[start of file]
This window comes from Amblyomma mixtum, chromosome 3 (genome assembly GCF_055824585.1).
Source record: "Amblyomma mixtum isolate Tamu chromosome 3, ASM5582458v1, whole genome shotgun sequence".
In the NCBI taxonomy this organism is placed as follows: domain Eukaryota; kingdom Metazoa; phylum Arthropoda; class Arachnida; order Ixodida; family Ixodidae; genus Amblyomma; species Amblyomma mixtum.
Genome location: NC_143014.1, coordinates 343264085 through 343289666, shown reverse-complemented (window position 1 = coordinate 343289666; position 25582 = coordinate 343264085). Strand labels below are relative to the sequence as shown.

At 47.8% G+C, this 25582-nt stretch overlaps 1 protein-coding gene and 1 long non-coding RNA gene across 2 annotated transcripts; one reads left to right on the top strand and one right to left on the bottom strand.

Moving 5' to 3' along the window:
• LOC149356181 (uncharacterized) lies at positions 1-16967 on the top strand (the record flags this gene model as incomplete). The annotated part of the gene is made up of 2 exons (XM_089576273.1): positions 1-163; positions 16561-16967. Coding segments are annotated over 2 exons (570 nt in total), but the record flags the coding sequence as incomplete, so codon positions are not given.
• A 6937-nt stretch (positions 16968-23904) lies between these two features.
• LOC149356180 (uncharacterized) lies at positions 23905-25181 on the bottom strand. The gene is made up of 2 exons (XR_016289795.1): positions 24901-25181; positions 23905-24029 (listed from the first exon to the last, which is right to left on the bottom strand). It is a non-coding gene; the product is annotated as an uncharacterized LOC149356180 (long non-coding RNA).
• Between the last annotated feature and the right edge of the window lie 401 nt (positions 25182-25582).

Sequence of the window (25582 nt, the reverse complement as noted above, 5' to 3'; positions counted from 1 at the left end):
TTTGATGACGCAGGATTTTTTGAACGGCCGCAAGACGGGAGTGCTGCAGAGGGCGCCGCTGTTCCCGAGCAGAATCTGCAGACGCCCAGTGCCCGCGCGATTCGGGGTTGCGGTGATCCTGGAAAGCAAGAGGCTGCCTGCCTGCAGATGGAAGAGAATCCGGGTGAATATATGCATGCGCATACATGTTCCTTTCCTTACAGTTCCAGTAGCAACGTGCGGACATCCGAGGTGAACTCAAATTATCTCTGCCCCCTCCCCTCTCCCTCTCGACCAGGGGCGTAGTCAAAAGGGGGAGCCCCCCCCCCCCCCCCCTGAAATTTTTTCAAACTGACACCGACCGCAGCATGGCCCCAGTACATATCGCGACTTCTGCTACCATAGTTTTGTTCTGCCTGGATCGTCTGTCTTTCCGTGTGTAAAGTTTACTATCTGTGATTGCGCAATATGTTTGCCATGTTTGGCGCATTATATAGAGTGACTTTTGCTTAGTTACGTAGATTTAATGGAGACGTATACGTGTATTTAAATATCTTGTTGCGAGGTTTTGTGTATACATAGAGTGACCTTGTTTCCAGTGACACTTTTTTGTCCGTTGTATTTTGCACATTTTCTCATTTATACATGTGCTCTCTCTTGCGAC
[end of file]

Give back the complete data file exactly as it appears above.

This window comes from Amblyomma mixtum, chromosome 3 (genome assembly GCF_055824585.1).
Source record: "Amblyomma mixtum isolate Tamu chromosome 3, ASM5582458v1, whole genome shotgun sequence".
In the NCBI taxonomy this organism is placed as follows: domain Eukaryota; kingdom Metazoa; phylum Arthropoda; class Arachnida; order Ixodida; family Ixodidae; genus Amblyomma; species Amblyomma mixtum.
Genome location: NC_143014.1, coordinates 343264085 through 343289666, shown reverse-complemented (window position 1 = coordinate 343289666; position 25582 = coordinate 343264085). Strand labels below are relative to the sequence as shown.

At 47.8% G+C, this 25582-nt stretch overlaps 1 protein-coding gene and 1 long non-coding RNA gene across 2 annotated transcripts; one reads left to right on the top strand and one right to left on the bottom strand.

Moving 5' to 3' along the window:
• LOC149356181 (uncharacterized) lies at positions 1-16967 on the top strand (the record flags this gene model as incomplete). The annotated part of the gene is made up of 2 exons (XM_089576273.1): positions 1-163; positions 16561-16967. Coding segments are annotated over 2 exons (570 nt in total), but the record flags the coding sequence as incomplete, so codon positions are not given.
• A 6937-nt stretch (positions 16968-23904) lies between these two features.
• LOC149356180 (uncharacterized) lies at positions 23905-25181 on the bottom strand. The gene is made up of 2 exons (XR_016289795.1): positions 24901-25181; positions 23905-24029 (listed from the first exon to the last, which is right to left on the bottom strand). It is a non-coding gene; the product is annotated as an uncharacterized LOC149356180 (long non-coding RNA).
• Between the last annotated feature and the right edge of the window lie 401 nt (positions 25182-25582).

Sequence of the window (25582 nt, the reverse complement as noted above, 5' to 3'; positions counted from 1 at the left end):
TTTGATGACGCAGGATTTTTTGAACGGCCGCAAGACGGGAGTGCTGCAGAGGGCGCCGCTGTTCCCGAGCAGAATCTGCAGACGCCCAGTGCCCGCGCGATTCGGGGTTGCGGTGATCCTGGAAAGCAAGAGGCTGCCTGCCTGCAGATGGAAGAGAATCCGGGTGAATATATGCATGCGCATACATGTTCCTTTCCTTACAGTTCCAGTAGCAACGTGCGGACATCCGAGGTGAACTCAAATTATCTCTGCCCCCTCCCCTCTCCCTCTCGACCAGGGGCGTAGTCAAAAGGGGGAGCCCCCCCCCCCCCCCCCTGAAATTTTTTCAAACTGACACCGACCGCAGCATGGCCCCAGTACATATCGCGACTTCTGCTACCATAGTTTTGTTCTGCCTGGATCGTCTGTCTTTCCGTGTGTAAAGTTTACTATCTGTGATTGCGCAATATGTTTGCCATGTTTGGCGCATTATATAGAGTGACTTTTGCTTAGTTACGTAGATTTAATGGAGACGTATACGTGTATTTAAATATCTTGTTGCGAGGTTTTGTGTATACATAGAGTGACCTTGTTTCCAGTGACACTTTTTTGTCCGTTGTATTTTGCACATTTTCTCATTTATACATGTGCTCTCTCTTGCGAC